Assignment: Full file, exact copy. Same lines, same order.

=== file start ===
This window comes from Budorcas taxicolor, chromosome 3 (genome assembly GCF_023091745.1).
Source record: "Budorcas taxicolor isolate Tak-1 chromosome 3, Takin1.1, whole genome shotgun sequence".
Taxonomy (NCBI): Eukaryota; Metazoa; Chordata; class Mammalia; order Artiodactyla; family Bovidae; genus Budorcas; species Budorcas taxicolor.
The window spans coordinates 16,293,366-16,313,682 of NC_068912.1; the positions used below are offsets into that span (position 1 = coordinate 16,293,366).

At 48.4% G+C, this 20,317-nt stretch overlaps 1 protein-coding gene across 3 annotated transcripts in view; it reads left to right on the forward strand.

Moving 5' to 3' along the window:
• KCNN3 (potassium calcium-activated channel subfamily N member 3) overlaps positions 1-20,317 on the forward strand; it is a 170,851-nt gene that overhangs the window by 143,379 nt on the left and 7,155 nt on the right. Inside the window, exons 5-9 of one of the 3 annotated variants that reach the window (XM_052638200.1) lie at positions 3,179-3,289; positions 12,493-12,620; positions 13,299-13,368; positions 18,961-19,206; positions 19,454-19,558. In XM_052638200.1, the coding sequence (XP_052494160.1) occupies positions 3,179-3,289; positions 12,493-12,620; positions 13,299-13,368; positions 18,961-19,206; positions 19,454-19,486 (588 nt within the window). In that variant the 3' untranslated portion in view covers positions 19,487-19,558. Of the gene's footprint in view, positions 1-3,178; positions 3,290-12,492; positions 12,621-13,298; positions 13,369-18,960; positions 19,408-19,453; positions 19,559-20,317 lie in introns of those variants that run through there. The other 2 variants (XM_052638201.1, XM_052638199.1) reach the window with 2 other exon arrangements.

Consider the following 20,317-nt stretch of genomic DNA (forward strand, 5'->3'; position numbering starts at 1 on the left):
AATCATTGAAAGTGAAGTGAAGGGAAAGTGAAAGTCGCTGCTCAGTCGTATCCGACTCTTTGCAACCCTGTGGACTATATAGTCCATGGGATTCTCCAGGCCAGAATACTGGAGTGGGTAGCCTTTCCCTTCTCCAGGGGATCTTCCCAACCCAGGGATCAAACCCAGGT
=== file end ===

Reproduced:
This window comes from Budorcas taxicolor, chromosome 3 (genome assembly GCF_023091745.1).
Source record: "Budorcas taxicolor isolate Tak-1 chromosome 3, Takin1.1, whole genome shotgun sequence".
Taxonomy (NCBI): Eukaryota; Metazoa; Chordata; class Mammalia; order Artiodactyla; family Bovidae; genus Budorcas; species Budorcas taxicolor.
The window spans coordinates 16,293,366-16,313,682 of NC_068912.1; the positions used below are offsets into that span (position 1 = coordinate 16,293,366).

At 48.4% G+C, this 20,317-nt stretch overlaps 1 protein-coding gene across 3 annotated transcripts in view; it reads left to right on the forward strand.

Moving 5' to 3' along the window:
• KCNN3 (potassium calcium-activated channel subfamily N member 3) overlaps positions 1-20,317 on the forward strand; it is a 170,851-nt gene that overhangs the window by 143,379 nt on the left and 7,155 nt on the right. Inside the window, exons 5-9 of one of the 3 annotated variants that reach the window (XM_052638200.1) lie at positions 3,179-3,289; positions 12,493-12,620; positions 13,299-13,368; positions 18,961-19,206; positions 19,454-19,558. In XM_052638200.1, the coding sequence (XP_052494160.1) occupies positions 3,179-3,289; positions 12,493-12,620; positions 13,299-13,368; positions 18,961-19,206; positions 19,454-19,486 (588 nt within the window). In that variant the 3' untranslated portion in view covers positions 19,487-19,558. Of the gene's footprint in view, positions 1-3,178; positions 3,290-12,492; positions 12,621-13,298; positions 13,369-18,960; positions 19,408-19,453; positions 19,559-20,317 lie in introns of those variants that run through there. The other 2 variants (XM_052638201.1, XM_052638199.1) reach the window with 2 other exon arrangements.

Consider the following 20,317-nt stretch of genomic DNA (forward strand, 5'->3'; position numbering starts at 1 on the left):
AATCATTGAAAGTGAAGTGAAGGGAAAGTGAAAGTCGCTGCTCAGTCGTATCCGACTCTTTGCAACCCTGTGGACTATATAGTCCATGGGATTCTCCAGGCCAGAATACTGGAGTGGGTAGCCTTTCCCTTCTCCAGGGGATCTTCCCAACCCAGGGATCAAACCCAGGT